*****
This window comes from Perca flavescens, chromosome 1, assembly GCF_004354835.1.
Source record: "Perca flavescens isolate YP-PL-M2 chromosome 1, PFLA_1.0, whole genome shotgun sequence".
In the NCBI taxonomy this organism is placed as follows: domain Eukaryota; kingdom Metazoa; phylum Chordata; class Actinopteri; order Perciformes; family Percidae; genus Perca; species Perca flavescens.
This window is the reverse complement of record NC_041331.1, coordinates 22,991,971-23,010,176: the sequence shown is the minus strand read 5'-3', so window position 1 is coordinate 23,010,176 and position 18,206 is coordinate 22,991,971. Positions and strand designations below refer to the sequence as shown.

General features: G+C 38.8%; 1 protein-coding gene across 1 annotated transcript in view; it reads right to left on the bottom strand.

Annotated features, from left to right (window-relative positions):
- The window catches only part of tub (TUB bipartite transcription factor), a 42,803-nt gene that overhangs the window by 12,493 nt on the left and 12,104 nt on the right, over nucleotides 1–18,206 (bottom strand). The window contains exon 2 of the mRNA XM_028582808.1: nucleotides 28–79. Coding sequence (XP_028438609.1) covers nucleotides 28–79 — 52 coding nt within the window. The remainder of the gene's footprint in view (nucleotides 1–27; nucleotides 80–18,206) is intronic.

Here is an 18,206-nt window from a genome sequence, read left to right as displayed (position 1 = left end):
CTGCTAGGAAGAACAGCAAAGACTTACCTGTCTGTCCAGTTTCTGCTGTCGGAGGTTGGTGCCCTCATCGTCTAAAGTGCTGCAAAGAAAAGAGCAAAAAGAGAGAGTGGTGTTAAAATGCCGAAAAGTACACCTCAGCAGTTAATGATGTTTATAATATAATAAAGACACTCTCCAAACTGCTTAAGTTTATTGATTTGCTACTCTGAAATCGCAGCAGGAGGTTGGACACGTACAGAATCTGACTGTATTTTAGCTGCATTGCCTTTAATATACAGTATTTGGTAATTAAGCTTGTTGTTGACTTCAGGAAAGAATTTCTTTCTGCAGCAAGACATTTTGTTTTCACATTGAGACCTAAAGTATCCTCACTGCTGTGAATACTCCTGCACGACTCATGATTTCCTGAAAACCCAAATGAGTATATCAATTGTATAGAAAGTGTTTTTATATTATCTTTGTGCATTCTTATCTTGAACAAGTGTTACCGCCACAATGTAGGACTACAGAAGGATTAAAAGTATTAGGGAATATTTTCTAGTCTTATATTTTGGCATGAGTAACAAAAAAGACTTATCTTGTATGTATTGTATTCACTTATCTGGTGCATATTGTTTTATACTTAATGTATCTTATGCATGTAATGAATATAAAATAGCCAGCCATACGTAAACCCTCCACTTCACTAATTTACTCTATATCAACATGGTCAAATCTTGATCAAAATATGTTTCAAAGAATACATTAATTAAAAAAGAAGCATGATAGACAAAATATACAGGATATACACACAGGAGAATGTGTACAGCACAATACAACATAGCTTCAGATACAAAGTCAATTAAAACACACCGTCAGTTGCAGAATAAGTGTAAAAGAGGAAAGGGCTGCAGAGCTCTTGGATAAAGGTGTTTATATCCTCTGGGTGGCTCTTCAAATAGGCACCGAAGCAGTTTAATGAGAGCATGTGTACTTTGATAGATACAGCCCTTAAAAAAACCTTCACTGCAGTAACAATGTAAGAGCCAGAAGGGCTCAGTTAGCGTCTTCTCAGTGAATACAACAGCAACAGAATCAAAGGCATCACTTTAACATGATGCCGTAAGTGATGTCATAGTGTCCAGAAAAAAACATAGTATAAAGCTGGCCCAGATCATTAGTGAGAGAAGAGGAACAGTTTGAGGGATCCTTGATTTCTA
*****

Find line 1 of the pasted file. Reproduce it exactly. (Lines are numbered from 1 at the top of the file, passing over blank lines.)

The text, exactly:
This window comes from Perca flavescens, chromosome 1, assembly GCF_004354835.1.